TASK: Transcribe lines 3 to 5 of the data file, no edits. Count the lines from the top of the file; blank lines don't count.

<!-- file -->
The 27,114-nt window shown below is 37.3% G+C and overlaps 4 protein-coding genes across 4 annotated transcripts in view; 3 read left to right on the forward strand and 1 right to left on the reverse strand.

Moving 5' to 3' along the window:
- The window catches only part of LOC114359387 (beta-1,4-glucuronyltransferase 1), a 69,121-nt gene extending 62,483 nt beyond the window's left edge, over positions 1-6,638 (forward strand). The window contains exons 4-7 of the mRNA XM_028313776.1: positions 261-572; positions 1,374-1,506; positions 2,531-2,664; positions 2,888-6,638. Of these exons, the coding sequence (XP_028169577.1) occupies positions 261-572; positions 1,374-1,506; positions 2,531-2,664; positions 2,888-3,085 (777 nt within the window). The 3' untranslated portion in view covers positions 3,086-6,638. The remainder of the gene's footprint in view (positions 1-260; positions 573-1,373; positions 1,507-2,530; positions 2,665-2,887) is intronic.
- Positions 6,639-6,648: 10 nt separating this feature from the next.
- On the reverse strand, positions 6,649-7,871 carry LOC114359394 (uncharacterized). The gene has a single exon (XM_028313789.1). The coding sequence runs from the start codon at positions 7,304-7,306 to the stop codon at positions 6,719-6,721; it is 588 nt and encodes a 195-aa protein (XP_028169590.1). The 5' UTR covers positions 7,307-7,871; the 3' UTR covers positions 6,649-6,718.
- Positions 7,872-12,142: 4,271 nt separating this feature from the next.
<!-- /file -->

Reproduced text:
- The window catches only part of LOC114359387 (beta-1,4-glucuronyltransferase 1), a 69,121-nt gene extending 62,483 nt beyond the window's left edge, over positions 1-6,638 (forward strand). The window contains exons 4-7 of the mRNA XM_028313776.1: positions 261-572; positions 1,374-1,506; positions 2,531-2,664; positions 2,888-6,638. Of these exons, the coding sequence (XP_028169577.1) occupies positions 261-572; positions 1,374-1,506; positions 2,531-2,664; positions 2,888-3,085 (777 nt within the window). The 3' untranslated portion in view covers positions 3,086-6,638. The remainder of the gene's footprint in view (positions 1-260; positions 573-1,373; positions 1,507-2,530; positions 2,665-2,887) is intronic.
- Positions 6,639-6,648: 10 nt separating this feature from the next.
- On the reverse strand, positions 6,649-7,871 carry LOC114359394 (uncharacterized). The gene has a single exon (XM_028313789.1). The coding sequence runs from the start codon at positions 7,304-7,306 to the stop codon at positions 6,719-6,721; it is 588 nt and encodes a 195-aa protein (XP_028169590.1). The 5' UTR covers positions 7,307-7,871; the 3' UTR covers positions 6,649-6,718.